Several weeks ago, through a connection to a Google employee, I received an invitation to try Google Shopping Express, but I did nothing about it. It was exciting, and I wanted to try it, but I was busy. That is a crazy excuse because Google Shopping Express is a handy tool for dealing with a schedule too full to allow a stop at a store.
My husband picked up the wrong bread at the grocery store, and I found we were out of toothpaste after returning home from a trip to Target this weekend. Normally, that would have begun a cycle of me heading back out to the stores, only to later remember one other forgotten item, requiring yet another trip out. No more! This week, about the same time that the program opened up to anyone in Google’s delivery region (San Francisco, Peninsula to San Jose, more coming soon), we finally placed our first order.
Here’s how it went:
- I already had a Google wallet, but I needed to update expired credit cards before I could place my order. That took only a few minutes.
- Next, it was time to shop. Normally I shop at Whole Foods, and while Whole Foods is a vendor covered by Google Shopping Express, not everything was offered, especially perishables. This means no produce for now. However, Nob Hill Foods had the type and brand of bread that I wanted. I have never shopped at Nob Hill Foods because there isn’t one around us, making many of their items new to me. I ordered a few other things we could use, too.
- Once the bread was added to my cart, I moved on to Target, where I found our toothpaste and added a Halloween item, too. My shopping was complete.
- Before checking out, there are options if the purchased items were not in stock. For some – like the bread – I set it to allow the store to pick the closest alternative. For the Halloween item, I selected no alternative, because it was really an all or nothing item. Finally, for the toothpaste, I selected the same brand and type as an alternative. I had ordered a toothpaste two-pack, and if the two-pack was unavailable, a single tube would be good.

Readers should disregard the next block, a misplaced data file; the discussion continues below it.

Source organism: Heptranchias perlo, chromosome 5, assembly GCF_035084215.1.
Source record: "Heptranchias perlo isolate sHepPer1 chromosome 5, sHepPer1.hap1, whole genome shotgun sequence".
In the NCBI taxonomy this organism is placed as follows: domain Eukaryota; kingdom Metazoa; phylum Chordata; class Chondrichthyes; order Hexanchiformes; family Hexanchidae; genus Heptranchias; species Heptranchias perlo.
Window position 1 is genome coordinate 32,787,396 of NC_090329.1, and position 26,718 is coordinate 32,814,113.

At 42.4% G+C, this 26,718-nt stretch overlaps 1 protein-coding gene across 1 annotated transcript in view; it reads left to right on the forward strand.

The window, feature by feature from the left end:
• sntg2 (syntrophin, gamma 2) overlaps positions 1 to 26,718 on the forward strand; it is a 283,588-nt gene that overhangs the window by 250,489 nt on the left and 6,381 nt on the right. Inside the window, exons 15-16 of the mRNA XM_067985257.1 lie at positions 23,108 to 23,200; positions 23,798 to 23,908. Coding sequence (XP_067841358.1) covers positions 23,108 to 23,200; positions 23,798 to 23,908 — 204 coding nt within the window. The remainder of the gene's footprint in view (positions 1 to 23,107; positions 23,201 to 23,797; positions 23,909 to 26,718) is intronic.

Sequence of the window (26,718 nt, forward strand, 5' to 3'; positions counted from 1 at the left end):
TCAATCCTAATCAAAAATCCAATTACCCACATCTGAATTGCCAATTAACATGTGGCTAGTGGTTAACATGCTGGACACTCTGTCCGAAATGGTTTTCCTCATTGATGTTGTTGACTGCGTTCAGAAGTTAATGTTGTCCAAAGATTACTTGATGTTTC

- Next, I added any additional instructions, which for us, was to leave it by our front door. None of our items required a signature, which meant I didn’t need to be home to receive it.
- I clicked order and was done. Shopping to check out took no more than 10 minutes, and would have been less had I not been browsing.
- I was able to follow the order status, seeing the time the items were picked up, then the delivery time. My order was placed at about 11 a.m., the items were picked up within about 90 minutes, and delivered at 2:40 p.m. I returned home from school carpool to find two lovely bags waiting in the shade by my front door. My kids have never been so excited about groceries. They carried in the bags and watched me open them as though they were gifts.
Google Shopping Express is awesome. If you sign up now, Google is offering a free six month trial, and once the trial is up, the charge will be $5 per store. There is no tipping – I didn’t even see my delivery person – as Google says the delivery people are adequately compensated. This service is perfect for so many things – run out of diapers, need a gift for a birthday party, forgot something for a dinner party, meal solutions, coffee beans (SF offers Blue Bottle) – that same day delivery is certainly the future. I was always jealous of same day delivery services that came and went in larger cities, and now it’s exciting that this has come to the suburbs.
This is not a sponsored post.